But, as I’ve said, I decided to stay in the off-season as well: fall and winter, two entirely different animals. It was during these two seasons, that I came to understand that this jewel of nature was not found as it was, but was carved, painstakingly and with great care. This is to say, nature is a bear. A great, foaming at the mouth, territorial momma grizzly that would like nothing else but to reclaim that cultivated portion of its domain and return it to that copacetic rugged form from which it came. And it will encroach, unless kept in check. Enter the intrepid caretakers. Yes, there is more than one, thank God!
It is hard to believe, especially if you’ve only seen it in summer, but the Klamath Forest is on the border of being a temperate rainforest. There were days when it would rain an inch or two in a few hours. This quantity of rain is problematic, as the Ranch runs off hydroelectric power in the winter. I know what you’re thinking, and no that much water is not exactly good, since the means of transporting that water to the hydro plant is an ancient, temperamental ditch dug by the Chinese during the gold rush…Needless to say, it requires constant “positive reinforcement” and maintenance. Left alone to its own devices, I suspect that it would wander off into the forest somewhere.
The rain doesn’t come alone either, storms bring it, storms with wind and cold that can freeze the water right in the core of trees. Sometimes, at night, I could hear the gigantic pines snapping, healthy, grain-spooled trunks exploding with the abrupt change and the aid of the gentlest breeze. Brock (the other intrepid caretaker) and I would often find the results the following morning, splayed out along the horse trails and in the aforementioned irrigation ditch, and would spend the better part of the next few days vigorously bucking up wood with chainsaws. The trees that fall often rip out portions of those well groomed riding trails as well, their submerged roots gouging ten foot gaps in the path. These do not simply fix themselves, but require the help of a mini excavator and, sometimes, a chainsaw detail to clear a way to the spot.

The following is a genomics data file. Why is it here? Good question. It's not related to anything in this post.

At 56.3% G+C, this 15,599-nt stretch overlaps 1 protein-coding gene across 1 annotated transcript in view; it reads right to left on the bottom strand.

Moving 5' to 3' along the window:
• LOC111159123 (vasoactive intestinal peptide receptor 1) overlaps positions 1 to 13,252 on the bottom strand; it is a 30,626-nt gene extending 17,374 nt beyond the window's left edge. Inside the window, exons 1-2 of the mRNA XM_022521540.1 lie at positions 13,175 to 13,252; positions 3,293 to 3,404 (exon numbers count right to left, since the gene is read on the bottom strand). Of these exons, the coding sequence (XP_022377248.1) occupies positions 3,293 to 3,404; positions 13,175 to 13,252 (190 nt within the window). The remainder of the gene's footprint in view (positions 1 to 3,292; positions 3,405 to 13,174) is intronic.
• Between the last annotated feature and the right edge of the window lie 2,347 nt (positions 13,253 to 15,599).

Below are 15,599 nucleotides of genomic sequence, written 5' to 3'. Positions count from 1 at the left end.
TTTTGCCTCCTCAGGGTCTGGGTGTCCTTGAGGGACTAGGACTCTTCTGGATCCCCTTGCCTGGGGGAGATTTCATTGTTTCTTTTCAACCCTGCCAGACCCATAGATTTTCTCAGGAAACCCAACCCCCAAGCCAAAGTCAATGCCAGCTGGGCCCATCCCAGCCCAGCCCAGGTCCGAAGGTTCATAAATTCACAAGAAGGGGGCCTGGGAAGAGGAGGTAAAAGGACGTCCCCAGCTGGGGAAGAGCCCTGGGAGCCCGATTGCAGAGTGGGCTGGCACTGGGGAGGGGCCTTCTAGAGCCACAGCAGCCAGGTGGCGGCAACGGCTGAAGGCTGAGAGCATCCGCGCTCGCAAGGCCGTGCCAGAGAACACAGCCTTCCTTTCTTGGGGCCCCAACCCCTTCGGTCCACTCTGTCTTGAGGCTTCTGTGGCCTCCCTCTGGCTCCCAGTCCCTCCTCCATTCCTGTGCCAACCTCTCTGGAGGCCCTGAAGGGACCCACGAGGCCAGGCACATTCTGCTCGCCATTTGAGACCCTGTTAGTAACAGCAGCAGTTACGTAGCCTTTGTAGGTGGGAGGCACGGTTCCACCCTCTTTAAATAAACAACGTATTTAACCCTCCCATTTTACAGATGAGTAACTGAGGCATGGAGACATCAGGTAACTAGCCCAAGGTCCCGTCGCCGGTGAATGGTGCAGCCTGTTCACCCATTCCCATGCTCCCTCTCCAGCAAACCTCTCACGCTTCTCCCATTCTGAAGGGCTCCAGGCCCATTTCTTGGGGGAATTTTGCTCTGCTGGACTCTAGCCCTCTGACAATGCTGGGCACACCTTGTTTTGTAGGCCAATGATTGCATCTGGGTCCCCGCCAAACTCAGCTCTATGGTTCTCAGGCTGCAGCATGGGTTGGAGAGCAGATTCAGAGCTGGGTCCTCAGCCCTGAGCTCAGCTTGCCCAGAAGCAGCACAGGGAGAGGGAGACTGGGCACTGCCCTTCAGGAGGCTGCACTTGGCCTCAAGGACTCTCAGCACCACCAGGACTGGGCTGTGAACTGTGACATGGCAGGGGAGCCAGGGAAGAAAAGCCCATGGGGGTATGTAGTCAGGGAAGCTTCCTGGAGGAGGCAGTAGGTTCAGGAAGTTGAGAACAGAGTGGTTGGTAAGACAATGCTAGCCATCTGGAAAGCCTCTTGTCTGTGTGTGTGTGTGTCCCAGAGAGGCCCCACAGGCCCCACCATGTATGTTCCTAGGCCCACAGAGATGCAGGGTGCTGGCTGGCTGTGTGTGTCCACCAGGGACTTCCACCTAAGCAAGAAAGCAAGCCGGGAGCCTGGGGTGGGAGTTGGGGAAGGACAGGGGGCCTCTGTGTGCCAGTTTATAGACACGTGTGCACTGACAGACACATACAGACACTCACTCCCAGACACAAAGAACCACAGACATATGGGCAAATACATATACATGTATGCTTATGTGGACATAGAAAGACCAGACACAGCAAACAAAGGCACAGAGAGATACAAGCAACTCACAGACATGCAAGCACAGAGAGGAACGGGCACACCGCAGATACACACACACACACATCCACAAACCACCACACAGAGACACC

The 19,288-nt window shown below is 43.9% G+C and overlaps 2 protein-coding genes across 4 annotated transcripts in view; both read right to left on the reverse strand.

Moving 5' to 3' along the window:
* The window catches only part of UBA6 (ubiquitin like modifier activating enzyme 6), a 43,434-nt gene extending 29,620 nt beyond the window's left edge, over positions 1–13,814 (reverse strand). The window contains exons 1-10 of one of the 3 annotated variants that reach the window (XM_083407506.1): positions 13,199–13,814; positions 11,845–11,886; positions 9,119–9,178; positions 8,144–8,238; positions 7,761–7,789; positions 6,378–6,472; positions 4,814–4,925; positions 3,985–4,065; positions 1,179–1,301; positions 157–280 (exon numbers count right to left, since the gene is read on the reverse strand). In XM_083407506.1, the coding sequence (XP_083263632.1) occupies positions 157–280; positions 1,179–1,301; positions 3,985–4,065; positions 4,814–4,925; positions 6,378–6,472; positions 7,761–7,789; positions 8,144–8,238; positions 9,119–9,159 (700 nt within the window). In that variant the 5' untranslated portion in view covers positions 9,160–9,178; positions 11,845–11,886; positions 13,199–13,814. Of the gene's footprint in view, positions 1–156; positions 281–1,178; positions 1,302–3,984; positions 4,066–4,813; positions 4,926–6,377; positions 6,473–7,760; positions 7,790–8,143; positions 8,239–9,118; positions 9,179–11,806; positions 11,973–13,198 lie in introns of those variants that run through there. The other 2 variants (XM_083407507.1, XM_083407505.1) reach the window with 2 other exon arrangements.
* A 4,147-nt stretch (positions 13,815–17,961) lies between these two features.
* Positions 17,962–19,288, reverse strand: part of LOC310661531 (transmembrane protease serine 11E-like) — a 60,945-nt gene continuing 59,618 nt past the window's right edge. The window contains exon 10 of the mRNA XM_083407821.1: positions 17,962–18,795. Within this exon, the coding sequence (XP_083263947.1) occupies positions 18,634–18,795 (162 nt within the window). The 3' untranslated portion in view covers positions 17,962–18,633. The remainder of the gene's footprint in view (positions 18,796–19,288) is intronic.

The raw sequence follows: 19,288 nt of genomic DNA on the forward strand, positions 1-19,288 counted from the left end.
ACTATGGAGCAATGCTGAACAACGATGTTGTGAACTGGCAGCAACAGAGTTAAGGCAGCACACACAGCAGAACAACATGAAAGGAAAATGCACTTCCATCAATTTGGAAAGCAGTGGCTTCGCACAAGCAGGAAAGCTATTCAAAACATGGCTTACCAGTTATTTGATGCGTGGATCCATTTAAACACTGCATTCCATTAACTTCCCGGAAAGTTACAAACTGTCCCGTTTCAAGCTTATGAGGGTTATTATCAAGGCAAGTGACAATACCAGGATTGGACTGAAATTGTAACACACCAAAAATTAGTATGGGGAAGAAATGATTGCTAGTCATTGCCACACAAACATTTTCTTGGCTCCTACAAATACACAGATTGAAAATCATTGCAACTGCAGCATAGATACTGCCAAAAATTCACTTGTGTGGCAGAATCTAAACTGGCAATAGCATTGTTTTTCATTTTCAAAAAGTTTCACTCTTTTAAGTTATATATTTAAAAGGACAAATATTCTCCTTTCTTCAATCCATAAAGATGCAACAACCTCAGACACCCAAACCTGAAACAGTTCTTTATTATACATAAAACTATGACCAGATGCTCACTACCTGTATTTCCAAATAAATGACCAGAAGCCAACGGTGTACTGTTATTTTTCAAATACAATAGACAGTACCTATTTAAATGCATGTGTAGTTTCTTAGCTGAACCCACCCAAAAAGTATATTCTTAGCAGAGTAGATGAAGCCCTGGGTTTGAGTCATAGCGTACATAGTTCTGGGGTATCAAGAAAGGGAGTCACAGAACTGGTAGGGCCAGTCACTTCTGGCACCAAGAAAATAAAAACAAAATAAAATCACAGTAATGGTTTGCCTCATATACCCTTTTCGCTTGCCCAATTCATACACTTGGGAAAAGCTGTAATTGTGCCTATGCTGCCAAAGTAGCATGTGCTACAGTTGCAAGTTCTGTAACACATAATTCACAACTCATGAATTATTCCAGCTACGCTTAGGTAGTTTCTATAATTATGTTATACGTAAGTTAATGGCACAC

Less dramatic, but no less important, are the myriad of tasks that, when accomplished, simply keep the ranch a) functioning or b) looking presentable. The former category often falling under the purview of general maintenance of the cabins and the upkeep of the ever finicky fence lines that the horses absolutely lu-oove to find new ways to escape from. Yes, a herd of galloping horses is indeed a majestic sight, as long as it is not all over your front lawn.